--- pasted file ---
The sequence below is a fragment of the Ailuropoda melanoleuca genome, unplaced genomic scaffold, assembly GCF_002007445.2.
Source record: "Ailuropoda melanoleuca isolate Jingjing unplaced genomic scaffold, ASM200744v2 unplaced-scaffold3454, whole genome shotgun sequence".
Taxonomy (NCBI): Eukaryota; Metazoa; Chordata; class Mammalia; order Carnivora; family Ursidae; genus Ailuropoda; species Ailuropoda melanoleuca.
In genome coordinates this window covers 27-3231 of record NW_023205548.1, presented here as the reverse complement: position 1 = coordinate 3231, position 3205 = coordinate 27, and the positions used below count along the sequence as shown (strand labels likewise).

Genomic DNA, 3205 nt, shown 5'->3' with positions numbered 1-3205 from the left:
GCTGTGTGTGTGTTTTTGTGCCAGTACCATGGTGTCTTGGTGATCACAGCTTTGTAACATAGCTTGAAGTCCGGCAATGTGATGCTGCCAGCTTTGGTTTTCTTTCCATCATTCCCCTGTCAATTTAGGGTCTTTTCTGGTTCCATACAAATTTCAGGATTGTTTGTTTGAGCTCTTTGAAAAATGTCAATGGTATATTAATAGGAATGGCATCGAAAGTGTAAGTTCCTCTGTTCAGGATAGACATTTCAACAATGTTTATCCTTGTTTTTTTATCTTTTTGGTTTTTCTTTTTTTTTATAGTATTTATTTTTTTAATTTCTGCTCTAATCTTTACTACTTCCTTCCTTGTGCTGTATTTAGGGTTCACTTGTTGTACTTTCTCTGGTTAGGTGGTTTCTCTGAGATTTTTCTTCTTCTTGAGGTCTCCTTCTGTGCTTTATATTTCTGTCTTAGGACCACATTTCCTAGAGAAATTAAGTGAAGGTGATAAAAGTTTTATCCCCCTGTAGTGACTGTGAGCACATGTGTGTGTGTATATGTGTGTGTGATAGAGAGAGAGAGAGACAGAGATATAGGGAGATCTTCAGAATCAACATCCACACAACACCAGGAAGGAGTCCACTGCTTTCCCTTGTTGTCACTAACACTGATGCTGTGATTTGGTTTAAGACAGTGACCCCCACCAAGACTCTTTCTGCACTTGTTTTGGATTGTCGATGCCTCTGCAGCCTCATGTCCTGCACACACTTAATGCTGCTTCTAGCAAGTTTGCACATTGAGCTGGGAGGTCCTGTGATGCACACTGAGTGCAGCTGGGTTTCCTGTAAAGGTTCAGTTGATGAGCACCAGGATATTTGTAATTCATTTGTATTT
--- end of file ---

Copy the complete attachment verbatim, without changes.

The sequence below is a fragment of the Ailuropoda melanoleuca genome, unplaced genomic scaffold, assembly GCF_002007445.2.
Source record: "Ailuropoda melanoleuca isolate Jingjing unplaced genomic scaffold, ASM200744v2 unplaced-scaffold3454, whole genome shotgun sequence".
Taxonomy (NCBI): Eukaryota; Metazoa; Chordata; class Mammalia; order Carnivora; family Ursidae; genus Ailuropoda; species Ailuropoda melanoleuca.
In genome coordinates this window covers 27-3231 of record NW_023205548.1, presented here as the reverse complement: position 1 = coordinate 3231, position 3205 = coordinate 27, and the positions used below count along the sequence as shown (strand labels likewise).

Genomic DNA, 3205 nt, shown 5'->3' with positions numbered 1-3205 from the left:
GCTGTGTGTGTGTTTTTGTGCCAGTACCATGGTGTCTTGGTGATCACAGCTTTGTAACATAGCTTGAAGTCCGGCAATGTGATGCTGCCAGCTTTGGTTTTCTTTCCATCATTCCCCTGTCAATTTAGGGTCTTTTCTGGTTCCATACAAATTTCAGGATTGTTTGTTTGAGCTCTTTGAAAAATGTCAATGGTATATTAATAGGAATGGCATCGAAAGTGTAAGTTCCTCTGTTCAGGATAGACATTTCAACAATGTTTATCCTTGTTTTTTTATCTTTTTGGTTTTTCTTTTTTTTTATAGTATTTATTTTTTTAATTTCTGCTCTAATCTTTACTACTTCCTTCCTTGTGCTGTATTTAGGGTTCACTTGTTGTACTTTCTCTGGTTAGGTGGTTTCTCTGAGATTTTTCTTCTTCTTGAGGTCTCCTTCTGTGCTTTATATTTCTGTCTTAGGACCACATTTCCTAGAGAAATTAAGTGAAGGTGATAAAAGTTTTATCCCCCTGTAGTGACTGTGAGCACATGTGTGTGTGTATATGTGTGTGTGATAGAGAGAGAGAGAGACAGAGATATAGGGAGATCTTCAGAATCAACATCCACACAACACCAGGAAGGAGTCCACTGCTTTCCCTTGTTGTCACTAACACTGATGCTGTGATTTGGTTTAAGACAGTGACCCCCACCAAGACTCTTTCTGCACTTGTTTTGGATTGTCGATGCCTCTGCAGCCTCATGTCCTGCACACACTTAATGCTGCTTCTAGCAAGTTTGCACATTGAGCTGGGAGGTCCTGTGATGCACACTGAGTGCAGCTGGGTTTCCTGTAAAGGTTCAGTTGATGAGCACCAGGATATTTGTAATTCATTTGTATTT